An Open Public Sector and Inclusive Government (NO0001)
In order to avoid conflicts of interest in the public administration, we have introduced guidelines on quarantine and a prohibition against dealing with specific matters for senior officials and civil servants who transfer to a new post. These guidelines apply both to civil servants and politicians, and entail that, in some cases, a person must wait for six months before taking up a new post and/or refrain from dealing with certain types of matters for up to one year in a new job. These guidelines were introduced in 2005, and we believe that they have helped to enhance confidence in the public administration.
Having a good user orientation does not necessarily mean that users’ applications are always granted. The most important thing is that their inquiries are dealt with seriously, that the person concerned has an opportunity to express his or her opinion, that they are listened to, that applications are dealt with fairly and quickly, that replies are given in a user-friendly language, that grounds are given when applications are refused, and that it is easy for those who feel they were treated unfairly to lodge an appeal.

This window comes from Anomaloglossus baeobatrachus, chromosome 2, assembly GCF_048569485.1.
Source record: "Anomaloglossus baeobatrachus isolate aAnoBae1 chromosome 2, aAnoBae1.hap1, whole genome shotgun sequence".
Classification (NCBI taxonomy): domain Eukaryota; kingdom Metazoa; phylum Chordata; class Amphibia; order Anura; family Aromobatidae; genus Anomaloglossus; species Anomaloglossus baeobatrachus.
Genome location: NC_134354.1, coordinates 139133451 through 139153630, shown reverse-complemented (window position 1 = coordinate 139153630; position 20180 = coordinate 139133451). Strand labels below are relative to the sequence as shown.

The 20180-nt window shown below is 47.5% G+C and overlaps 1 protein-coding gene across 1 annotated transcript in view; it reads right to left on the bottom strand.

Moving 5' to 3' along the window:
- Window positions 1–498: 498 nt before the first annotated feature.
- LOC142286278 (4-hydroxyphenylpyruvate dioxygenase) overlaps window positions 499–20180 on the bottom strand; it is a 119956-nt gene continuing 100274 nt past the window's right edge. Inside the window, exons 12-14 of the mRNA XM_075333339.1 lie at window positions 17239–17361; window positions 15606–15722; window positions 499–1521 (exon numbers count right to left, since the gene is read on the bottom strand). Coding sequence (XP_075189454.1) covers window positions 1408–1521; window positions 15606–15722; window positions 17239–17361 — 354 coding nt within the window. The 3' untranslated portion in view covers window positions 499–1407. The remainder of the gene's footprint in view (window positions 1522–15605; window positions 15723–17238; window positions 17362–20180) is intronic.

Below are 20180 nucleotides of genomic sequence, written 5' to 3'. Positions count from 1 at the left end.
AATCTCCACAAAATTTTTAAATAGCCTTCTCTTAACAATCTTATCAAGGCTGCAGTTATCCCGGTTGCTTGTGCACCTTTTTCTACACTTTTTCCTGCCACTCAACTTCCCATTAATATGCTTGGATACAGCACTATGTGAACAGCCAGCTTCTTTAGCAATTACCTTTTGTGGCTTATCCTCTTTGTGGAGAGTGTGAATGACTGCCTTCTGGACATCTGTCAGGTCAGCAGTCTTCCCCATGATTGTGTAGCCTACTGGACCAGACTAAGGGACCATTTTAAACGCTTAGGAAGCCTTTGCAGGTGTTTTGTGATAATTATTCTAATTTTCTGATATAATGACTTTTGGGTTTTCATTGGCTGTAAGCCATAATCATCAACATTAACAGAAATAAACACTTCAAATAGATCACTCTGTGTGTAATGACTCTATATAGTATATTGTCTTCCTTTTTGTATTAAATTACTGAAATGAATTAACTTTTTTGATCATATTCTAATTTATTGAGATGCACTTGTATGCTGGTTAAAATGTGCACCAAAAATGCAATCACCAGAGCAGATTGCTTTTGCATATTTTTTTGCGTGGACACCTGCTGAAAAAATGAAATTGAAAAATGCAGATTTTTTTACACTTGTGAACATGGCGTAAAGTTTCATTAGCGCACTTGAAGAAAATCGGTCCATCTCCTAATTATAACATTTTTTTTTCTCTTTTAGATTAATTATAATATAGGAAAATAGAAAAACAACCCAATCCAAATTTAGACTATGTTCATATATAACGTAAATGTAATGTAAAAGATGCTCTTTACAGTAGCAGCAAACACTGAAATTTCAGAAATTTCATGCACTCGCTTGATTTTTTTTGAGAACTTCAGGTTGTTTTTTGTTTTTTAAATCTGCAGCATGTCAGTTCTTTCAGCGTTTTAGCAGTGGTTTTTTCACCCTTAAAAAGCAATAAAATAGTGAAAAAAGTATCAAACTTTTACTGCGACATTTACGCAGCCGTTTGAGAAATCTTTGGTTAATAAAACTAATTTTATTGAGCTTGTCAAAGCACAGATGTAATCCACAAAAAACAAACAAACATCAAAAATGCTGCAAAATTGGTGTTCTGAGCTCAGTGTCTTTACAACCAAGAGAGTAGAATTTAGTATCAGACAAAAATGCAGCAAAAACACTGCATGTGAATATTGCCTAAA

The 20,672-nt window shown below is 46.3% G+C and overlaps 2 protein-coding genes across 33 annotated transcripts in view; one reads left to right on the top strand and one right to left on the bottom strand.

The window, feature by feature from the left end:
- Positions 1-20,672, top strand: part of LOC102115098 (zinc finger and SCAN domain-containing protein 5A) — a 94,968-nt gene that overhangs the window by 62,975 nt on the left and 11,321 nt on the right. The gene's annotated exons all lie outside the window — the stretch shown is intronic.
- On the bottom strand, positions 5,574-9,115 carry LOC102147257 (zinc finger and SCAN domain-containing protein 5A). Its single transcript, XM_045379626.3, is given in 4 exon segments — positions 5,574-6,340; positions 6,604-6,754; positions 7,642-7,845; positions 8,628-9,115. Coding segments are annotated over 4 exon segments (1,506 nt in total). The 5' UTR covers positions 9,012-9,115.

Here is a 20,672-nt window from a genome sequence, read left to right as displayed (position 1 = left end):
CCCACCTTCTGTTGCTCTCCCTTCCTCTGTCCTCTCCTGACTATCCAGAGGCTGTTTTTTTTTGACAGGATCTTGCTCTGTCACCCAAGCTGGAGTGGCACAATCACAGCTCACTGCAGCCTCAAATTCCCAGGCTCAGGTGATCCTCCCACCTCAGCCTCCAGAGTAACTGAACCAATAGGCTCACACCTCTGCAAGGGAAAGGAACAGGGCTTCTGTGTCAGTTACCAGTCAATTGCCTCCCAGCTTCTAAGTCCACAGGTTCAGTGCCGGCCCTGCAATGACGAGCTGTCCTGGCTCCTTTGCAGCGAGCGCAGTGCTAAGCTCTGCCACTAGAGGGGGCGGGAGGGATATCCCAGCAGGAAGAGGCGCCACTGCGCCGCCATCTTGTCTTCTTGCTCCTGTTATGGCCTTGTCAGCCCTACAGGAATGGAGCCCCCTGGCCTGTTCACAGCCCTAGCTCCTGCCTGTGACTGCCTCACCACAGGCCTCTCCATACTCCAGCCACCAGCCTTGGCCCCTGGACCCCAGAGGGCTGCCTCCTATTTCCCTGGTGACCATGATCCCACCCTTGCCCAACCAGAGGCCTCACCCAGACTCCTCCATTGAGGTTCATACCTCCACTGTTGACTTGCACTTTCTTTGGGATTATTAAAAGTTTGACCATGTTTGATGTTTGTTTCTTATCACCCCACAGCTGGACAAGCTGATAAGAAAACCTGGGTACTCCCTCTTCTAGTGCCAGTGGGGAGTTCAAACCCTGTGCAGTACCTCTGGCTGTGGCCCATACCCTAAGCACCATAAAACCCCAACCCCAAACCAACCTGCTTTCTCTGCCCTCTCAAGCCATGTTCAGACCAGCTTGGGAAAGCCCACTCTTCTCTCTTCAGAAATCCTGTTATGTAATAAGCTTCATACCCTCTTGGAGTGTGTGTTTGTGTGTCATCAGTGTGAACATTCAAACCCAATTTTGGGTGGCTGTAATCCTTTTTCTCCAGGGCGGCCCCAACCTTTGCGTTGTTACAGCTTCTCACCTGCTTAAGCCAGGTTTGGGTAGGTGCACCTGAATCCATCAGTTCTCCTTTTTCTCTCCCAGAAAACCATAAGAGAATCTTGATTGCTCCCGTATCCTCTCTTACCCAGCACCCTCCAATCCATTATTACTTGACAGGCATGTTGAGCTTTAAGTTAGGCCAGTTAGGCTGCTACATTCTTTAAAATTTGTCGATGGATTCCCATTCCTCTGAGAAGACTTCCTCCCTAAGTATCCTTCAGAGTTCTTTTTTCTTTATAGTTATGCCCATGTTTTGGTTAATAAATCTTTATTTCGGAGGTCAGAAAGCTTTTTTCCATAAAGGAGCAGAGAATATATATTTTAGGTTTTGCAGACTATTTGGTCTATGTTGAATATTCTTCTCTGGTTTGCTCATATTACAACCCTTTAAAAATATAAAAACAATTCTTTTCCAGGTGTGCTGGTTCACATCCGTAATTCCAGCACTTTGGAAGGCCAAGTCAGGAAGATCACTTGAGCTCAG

The challenge will be to stimulate in a systematic way a user-friendly culture in the public administration, i.e. ensure that the employees do what they can to ensure that citizens experience their meeting with the public sector as a positive one. We must also introduce electronic systems where this is most suitable. We must further develop our systems for getting feedback from and involving citizens. We must also take their feedback seriously and make it public. This will put extra pressure on the public administration to develop more user-friendly systems and procedures.